Middle Israel: Netanyahu's problem with Israel's diplomats

The war on the elites, famous for its fronts in the judiciary, media, academia, and bohemia, is raging in the Foreign Ministry as well.

Yuval Steinitz  (photo credit: MARC ISRAEL SELLEM/THE JERUSALEM POST)
Yuval Steinitz
Diplomacy, as defined by American journalist Ambrose Bierce’s The Devil’s Dictionary (1906), is the patriotic art of lying for one’s country.
That may be true for other diplomats, but for Israel’s it’s the other way around, since in their case the lying is done by their enemies, which is why their task is not to conceal the truth about their country’s situation, but to expose it.
The Jewish state faces a global assault on its image that resembles the medieval effort to demonize the Jewish faith. Israelis used to belittle this threat, in the spirit of David Ben-Gurion’s dictum that what the Gentiles say is less important than what the Jews do. This attitude changed in 2001, when Israelis saw the UN conference on racism in Durban, South Africa, hijacked by activists from multiple lands who – in the very days when Israelis were braving suicide bombers day in, day out – accused Israel of genocide.
It was then that mainstream Israelis understood that Israel’s character assassination is a strategic problem, and that fighting it demands serious people, money and plans.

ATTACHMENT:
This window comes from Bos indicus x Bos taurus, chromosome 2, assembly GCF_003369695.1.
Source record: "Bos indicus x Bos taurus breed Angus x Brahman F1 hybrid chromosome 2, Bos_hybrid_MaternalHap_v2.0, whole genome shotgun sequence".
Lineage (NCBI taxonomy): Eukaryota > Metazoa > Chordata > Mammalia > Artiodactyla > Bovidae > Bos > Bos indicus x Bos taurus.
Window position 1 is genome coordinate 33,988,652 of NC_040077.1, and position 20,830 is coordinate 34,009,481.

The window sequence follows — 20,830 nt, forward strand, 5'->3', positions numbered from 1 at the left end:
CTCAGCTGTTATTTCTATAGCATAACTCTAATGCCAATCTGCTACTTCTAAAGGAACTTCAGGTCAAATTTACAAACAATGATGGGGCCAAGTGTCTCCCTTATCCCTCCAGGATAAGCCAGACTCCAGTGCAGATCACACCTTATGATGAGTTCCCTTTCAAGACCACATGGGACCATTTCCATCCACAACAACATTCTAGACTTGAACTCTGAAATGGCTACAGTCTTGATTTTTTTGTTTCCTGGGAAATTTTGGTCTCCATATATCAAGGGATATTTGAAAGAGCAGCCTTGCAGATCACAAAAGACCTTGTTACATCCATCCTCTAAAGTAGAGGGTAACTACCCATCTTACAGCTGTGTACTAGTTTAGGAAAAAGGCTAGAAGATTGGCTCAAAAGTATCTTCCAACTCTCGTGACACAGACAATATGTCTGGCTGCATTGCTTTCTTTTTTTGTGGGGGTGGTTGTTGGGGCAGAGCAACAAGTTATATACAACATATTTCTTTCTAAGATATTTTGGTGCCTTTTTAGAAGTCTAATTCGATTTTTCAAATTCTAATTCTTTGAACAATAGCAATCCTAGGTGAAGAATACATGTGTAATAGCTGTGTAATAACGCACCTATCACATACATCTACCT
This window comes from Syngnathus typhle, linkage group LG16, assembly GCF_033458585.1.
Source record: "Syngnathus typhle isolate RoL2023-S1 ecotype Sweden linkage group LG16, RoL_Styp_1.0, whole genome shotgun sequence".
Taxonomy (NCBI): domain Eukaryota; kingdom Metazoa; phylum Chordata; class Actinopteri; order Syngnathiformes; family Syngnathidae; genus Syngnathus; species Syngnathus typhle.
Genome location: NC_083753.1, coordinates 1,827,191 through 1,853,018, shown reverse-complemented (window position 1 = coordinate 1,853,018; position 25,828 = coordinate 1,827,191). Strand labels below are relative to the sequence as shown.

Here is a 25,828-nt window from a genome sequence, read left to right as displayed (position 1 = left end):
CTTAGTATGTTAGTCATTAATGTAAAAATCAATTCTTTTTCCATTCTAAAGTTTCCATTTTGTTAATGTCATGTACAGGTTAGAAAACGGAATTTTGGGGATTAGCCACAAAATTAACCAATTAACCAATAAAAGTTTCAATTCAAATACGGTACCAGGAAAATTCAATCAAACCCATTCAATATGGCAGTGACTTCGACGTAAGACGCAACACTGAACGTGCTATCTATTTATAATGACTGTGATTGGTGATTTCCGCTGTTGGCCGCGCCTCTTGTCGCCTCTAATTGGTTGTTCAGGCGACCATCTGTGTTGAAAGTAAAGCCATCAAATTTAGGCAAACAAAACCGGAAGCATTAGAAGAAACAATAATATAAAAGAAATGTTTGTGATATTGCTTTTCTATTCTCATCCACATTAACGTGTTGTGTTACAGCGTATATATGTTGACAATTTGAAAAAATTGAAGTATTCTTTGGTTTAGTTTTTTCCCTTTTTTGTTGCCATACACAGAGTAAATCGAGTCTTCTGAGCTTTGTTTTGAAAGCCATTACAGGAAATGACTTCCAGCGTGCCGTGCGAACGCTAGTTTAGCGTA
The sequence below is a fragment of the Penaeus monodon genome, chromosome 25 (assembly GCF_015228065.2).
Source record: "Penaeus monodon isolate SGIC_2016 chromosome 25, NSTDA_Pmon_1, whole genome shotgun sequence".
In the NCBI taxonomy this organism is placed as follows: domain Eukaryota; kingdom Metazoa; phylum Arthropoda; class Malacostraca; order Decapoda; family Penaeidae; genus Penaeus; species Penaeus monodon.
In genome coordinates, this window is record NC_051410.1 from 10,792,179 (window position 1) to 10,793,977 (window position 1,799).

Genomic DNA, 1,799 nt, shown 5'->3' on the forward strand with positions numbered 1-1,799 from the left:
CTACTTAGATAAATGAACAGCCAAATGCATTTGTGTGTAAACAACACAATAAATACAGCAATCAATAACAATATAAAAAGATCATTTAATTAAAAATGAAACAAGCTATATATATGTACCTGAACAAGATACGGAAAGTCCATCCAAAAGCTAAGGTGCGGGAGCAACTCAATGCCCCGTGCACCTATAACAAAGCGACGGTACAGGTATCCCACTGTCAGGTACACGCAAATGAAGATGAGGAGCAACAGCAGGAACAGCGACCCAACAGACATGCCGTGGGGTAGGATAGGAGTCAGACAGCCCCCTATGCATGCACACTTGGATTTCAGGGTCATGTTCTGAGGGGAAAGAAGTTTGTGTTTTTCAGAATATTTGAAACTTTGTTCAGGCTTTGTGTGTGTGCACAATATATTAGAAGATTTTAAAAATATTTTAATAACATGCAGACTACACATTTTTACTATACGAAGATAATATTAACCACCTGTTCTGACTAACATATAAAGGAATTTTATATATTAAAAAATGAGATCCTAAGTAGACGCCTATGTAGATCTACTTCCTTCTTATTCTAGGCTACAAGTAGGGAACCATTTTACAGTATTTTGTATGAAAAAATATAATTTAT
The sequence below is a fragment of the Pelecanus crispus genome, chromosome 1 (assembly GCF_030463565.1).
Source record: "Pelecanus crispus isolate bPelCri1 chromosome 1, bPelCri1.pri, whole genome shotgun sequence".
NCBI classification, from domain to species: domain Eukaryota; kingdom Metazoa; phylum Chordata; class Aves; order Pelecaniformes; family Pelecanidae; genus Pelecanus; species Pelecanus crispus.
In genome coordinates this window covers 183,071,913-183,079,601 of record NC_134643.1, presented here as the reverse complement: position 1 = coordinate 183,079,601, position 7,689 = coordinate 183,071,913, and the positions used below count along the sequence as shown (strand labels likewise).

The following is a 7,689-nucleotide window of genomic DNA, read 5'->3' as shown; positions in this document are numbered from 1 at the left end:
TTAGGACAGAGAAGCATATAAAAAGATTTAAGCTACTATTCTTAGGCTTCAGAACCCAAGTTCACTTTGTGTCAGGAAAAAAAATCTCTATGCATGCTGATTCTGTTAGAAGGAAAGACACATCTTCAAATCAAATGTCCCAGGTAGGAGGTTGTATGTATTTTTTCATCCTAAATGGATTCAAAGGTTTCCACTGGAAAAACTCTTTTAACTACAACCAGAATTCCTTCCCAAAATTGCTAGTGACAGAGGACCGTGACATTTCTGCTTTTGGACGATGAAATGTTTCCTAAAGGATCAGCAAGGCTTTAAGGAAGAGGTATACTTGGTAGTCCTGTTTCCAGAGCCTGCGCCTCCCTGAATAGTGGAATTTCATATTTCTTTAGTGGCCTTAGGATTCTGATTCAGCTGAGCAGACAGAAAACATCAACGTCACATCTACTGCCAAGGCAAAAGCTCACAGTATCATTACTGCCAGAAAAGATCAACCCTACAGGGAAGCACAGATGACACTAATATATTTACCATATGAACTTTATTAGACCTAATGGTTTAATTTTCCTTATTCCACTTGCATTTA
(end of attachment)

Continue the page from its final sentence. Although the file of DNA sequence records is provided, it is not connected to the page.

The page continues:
However, under the mantle of Benjamin Netanyahu, Israel’s most effective representative since Abba Eban, the Foreign Ministry that should lead this struggle underwent repeated cuts, such as the current budget’s cut in its personnel from 969 employees to 944, and closure of seven foreign missions.
Israeli diplomats’ claim that the ministry’s NIS 1.6 billion-budget is insufficient for running 103 missions worldwide is debatable, but there is no arguing the Foreign Ministry has been robbed over the years of duties that should be its bread and butter.
The Diaspora Affairs Ministry meddled in relations with Jewish communities, the Mossad and National Security Council encroach on the management of relations with Arab countries, the Intelligence Ministry snatches research activity and, most embarrassingly, anti-BDS strategizing has been handed to the Strategic Affairs Ministry.
Disempowered, insulted and demoralized by their steadily diminishing duties, the diplomats point to their steadily diminishing resources, and say they will now do even less than their remaining duties demand.
Claiming the ministry already faces a NIS 330 million deficit, an unnamed diplomat told Yediot Aharonot that next year the foreign service won’t open its annual diplomatic cadets’ course; that foreign policy-makers and journalists will not be brought to see Israel; that embassies won’t hold Independence Day receptions; and that vocational courses that Israel has been offering throughout the Third World since 1957 will be canceled.
Something, in short, is rotten in this kingdom, and the national interest demands that it be addressed, now that Netanyahu, having become defense minister, is seeking a full-time foreign minister.
THE ROOT of the Foreign Ministry’s predicament lies not in its trimmed budgeting and assignments; these are merely symptoms. The problem appears to lie in Netanyahu’s attitude to the Foreign Service, with which he has interacted since 1982, when ambassador to the US Moshe Arens made him his deputy.